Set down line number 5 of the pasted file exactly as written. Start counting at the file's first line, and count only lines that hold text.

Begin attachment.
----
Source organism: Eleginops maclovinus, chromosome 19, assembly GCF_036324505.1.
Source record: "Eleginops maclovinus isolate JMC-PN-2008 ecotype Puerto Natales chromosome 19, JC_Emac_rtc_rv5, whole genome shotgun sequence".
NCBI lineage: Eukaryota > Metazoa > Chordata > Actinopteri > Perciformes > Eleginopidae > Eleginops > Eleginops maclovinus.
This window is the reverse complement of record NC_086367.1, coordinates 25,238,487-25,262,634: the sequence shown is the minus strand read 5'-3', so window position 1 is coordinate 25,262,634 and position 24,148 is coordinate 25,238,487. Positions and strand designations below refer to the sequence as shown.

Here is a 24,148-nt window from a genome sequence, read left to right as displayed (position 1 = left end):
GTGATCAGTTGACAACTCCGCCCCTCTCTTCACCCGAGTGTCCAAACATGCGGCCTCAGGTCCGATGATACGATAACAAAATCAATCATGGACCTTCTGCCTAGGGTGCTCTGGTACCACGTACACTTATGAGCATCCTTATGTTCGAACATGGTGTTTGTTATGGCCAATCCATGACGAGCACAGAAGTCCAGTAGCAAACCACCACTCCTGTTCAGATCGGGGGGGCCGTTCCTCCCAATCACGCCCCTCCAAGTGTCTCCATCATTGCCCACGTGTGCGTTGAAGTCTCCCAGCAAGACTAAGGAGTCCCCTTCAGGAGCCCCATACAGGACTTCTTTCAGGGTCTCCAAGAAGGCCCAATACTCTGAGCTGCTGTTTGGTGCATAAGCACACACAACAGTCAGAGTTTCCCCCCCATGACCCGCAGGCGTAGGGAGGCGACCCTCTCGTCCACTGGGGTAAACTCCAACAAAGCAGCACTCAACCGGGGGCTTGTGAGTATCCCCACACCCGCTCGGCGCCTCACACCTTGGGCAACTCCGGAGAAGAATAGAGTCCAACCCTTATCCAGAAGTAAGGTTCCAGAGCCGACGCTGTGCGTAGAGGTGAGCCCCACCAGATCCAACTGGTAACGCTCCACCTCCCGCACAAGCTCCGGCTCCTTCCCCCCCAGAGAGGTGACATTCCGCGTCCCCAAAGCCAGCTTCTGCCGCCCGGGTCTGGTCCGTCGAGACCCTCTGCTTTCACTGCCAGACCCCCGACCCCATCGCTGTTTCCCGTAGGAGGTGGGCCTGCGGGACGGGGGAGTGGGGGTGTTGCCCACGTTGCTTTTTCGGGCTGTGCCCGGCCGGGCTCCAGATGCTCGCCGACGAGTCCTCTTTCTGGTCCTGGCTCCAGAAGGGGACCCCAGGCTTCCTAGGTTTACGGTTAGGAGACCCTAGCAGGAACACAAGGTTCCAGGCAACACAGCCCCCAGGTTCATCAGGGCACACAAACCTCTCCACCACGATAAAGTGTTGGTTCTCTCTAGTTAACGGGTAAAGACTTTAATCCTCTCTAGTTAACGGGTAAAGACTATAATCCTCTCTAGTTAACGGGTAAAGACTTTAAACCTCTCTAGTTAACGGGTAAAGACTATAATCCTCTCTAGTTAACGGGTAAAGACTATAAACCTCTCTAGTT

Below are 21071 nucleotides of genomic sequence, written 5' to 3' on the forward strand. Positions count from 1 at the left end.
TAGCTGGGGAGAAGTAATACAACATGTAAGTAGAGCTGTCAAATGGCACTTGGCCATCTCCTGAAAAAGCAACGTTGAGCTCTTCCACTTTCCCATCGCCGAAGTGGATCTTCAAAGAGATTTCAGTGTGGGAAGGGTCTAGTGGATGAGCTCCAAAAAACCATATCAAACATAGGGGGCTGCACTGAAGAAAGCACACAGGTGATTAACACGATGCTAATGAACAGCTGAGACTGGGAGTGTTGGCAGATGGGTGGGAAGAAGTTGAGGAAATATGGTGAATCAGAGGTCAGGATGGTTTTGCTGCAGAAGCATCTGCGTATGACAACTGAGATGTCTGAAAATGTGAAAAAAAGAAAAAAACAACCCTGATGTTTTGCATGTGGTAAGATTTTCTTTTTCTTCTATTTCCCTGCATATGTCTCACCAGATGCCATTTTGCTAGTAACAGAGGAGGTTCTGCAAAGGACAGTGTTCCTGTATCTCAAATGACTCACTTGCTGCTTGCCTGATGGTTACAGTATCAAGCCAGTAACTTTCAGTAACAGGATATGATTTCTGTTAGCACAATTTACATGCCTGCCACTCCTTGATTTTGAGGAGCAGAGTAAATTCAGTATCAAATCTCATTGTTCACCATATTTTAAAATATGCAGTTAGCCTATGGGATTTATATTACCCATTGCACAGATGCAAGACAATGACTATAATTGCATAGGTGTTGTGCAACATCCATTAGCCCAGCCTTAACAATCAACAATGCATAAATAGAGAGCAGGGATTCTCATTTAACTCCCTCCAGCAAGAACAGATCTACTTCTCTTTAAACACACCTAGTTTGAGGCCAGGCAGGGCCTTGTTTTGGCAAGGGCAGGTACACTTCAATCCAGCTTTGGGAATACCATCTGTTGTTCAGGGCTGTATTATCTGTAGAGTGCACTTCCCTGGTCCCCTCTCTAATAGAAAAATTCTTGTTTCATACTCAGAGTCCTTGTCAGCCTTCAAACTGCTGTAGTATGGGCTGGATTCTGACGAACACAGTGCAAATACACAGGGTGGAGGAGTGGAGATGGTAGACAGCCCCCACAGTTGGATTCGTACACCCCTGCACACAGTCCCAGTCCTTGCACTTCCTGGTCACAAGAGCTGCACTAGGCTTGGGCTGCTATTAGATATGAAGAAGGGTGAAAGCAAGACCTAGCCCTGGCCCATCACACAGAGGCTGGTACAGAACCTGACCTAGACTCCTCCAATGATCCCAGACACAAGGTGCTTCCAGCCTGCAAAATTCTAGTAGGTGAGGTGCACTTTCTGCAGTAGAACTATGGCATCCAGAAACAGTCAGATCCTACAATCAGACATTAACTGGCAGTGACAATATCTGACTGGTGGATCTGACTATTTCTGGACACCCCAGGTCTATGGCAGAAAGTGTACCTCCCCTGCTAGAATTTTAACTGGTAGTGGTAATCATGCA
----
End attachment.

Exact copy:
Here is a 24,148-nt window from a genome sequence, read left to right as displayed (position 1 = left end):